“This is a new experience for me,” said Ms. Runquist-Ohayon, 39, a Swedish native who has lived in Paris and London and speaks fluent English, French, Swedish and Italian. “In London, I never had to really look. Recruiters or headhunters would call me or I would call them. It’s not so easy now.”
Half a world away in Colombia, Jaime Galeano, 40, is in a similar predicament. As a bodyguard in a country notorious for drug-related violence and kidnappings, Mr. Galeano thought his profession was immune until he lost his job last year.
“The conditions for finding a job are terrible,” he said. What is more, his age is now an impediment, with a ministry informing him that only applicants under the age of 32 would be considered for new positions.
“After turning 35, a person is worth nothing,” Mr. Galeano said.
Even India, whose startling rise to the forefront of the global economy was portrayed in the hit movie “Slumdog Millionaire,” has hit a wall. About 500,000 people lost jobs between October and December 2008, according to one recent analysis.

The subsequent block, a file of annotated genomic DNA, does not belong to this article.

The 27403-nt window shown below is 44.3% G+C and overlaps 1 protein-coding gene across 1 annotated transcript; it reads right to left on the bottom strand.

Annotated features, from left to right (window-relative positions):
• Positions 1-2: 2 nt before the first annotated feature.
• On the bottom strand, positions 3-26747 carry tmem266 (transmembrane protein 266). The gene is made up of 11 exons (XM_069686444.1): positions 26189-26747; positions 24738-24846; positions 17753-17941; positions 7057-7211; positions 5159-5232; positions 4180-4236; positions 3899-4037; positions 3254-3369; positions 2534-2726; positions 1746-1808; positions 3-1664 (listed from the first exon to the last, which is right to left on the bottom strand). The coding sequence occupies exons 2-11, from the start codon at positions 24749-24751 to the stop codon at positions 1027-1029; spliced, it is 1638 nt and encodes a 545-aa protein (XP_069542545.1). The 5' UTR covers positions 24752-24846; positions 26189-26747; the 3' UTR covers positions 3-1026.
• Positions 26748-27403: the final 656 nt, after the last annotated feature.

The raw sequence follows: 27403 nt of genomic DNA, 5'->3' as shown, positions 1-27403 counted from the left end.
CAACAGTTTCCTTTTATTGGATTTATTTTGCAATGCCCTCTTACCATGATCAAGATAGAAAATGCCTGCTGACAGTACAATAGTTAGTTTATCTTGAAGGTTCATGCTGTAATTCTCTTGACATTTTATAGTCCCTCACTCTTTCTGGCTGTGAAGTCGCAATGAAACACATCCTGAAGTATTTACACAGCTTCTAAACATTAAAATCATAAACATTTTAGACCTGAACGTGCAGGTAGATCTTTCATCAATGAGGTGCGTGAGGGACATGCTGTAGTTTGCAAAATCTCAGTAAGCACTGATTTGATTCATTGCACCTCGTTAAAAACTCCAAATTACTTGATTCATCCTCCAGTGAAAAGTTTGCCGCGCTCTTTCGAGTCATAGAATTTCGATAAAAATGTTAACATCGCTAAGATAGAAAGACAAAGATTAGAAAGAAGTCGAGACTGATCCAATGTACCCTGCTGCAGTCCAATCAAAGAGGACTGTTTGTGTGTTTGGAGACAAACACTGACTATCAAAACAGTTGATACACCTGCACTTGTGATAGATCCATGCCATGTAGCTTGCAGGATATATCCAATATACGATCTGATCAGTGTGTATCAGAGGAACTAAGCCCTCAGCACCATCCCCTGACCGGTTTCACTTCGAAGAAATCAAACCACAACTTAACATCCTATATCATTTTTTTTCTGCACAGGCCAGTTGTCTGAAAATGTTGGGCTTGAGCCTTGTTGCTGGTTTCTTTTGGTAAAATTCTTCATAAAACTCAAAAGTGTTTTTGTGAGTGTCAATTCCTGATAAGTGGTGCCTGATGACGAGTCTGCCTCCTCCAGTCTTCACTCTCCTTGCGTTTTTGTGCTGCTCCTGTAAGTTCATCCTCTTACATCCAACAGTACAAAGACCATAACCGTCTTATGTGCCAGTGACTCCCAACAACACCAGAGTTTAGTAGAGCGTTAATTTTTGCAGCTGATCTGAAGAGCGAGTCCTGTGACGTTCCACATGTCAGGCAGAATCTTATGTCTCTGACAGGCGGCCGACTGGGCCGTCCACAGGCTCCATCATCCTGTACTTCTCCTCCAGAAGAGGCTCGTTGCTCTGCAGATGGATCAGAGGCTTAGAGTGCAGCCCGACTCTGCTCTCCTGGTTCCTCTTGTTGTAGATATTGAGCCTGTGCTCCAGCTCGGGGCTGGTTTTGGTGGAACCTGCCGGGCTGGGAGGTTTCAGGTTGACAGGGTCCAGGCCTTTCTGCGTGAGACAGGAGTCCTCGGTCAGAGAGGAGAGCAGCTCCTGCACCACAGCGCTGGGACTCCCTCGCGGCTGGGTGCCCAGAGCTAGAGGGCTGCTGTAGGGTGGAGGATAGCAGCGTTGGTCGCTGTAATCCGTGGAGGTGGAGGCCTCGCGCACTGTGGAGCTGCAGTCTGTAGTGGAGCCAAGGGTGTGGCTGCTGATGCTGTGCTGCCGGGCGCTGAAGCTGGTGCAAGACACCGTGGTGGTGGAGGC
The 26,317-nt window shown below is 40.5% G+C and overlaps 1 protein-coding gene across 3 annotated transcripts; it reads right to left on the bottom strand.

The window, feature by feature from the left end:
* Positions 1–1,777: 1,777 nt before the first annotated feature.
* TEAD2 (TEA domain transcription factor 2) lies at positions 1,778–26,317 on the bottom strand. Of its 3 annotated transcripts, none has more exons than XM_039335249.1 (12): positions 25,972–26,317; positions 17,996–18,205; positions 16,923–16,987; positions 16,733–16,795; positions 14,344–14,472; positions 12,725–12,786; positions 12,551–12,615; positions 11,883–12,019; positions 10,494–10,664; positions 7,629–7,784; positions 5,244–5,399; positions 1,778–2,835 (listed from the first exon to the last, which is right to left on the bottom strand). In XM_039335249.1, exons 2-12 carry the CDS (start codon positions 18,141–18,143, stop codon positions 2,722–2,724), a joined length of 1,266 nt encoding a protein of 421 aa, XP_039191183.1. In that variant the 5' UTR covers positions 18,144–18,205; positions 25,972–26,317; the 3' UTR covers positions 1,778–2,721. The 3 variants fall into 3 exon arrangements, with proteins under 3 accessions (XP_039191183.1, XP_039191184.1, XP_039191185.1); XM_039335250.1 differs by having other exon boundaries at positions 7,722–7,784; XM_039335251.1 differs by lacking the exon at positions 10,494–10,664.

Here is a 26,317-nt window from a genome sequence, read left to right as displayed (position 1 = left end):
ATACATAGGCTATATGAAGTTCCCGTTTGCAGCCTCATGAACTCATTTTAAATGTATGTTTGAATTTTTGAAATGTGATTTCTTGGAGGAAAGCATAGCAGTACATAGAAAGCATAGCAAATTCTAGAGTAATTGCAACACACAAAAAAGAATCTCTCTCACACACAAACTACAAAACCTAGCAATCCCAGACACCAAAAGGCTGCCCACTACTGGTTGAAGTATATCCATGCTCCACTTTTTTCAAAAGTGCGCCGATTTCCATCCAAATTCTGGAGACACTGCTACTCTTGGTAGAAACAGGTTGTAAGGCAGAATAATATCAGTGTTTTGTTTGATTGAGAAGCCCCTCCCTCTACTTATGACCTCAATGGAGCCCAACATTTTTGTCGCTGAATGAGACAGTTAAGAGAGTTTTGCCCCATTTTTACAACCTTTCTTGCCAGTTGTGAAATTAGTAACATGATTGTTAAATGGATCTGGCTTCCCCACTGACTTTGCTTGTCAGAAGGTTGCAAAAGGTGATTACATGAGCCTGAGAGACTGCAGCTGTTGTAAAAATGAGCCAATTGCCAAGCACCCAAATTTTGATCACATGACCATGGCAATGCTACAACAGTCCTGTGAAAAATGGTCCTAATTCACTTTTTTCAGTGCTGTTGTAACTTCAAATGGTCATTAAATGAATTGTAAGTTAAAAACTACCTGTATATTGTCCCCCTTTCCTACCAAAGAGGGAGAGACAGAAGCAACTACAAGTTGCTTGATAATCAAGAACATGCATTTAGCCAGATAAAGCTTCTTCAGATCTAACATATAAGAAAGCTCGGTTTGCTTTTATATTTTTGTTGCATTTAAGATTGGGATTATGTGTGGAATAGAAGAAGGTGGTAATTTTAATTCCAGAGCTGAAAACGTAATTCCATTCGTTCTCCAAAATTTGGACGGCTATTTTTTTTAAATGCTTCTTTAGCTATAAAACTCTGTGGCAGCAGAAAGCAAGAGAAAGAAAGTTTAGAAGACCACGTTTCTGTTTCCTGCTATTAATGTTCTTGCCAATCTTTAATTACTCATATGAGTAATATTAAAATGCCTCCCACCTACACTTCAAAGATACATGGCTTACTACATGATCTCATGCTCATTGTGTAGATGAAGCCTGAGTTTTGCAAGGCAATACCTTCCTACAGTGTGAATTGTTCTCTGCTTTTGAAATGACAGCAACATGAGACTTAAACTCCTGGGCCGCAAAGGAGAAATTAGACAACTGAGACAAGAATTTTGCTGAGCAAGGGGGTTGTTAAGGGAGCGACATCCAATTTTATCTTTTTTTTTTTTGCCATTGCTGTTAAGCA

In New Delhi, Tarun Lamba lost the first real job he ever had about a month ago, when he was laid off as a sales manager. Mr. Lamba, 24, said he knew bad news was coming because it had been weeks since he had written a truck loan. If he has to, he said, he could join his father’s business, selling clothes. But he hopes it will not come to that.
“The cycle has to keep running,” he said. “We had a boom period one year ago, now we are in a recession, and after some time the boom will come again.”
Many newer workers, especially those in countries that moved from communism to capitalism in the 1990s, have known only boom times since then. For them, the shift is especially jarring, a main reason for the violence that exploded recently in countries like Latvia, a former Soviet republic.
“For the young generation, aged 20 to 24, this is the first time we’ve had this,” said Valdis Zatlers, Latvia’s president.
The ripples from the slowdown in Europe, North America and Asia are also being felt in Africa as migrant workers abroad lose their jobs and find themselves unable to send money home.
Since his last temporary job as a metalworker in Paris ended three months ago, Ignace Abdul has halted the monthly 200 euro payments he had been sending to his wife and three children back in Senegal. “Between 2004 and 2008, I worked nonstop,” Mr. Abdul, 30, said in an interview in a bleak Paris unemployment office. “Right now, there is nothing.”
Reporting was contributed by Keith Bradsher from Taipei, Taiwan; Heather Timmons from New Delhi; Simon Romero and Jenny Carolina González from Bogota, Colombia; and Maïa de la Baume from Paris.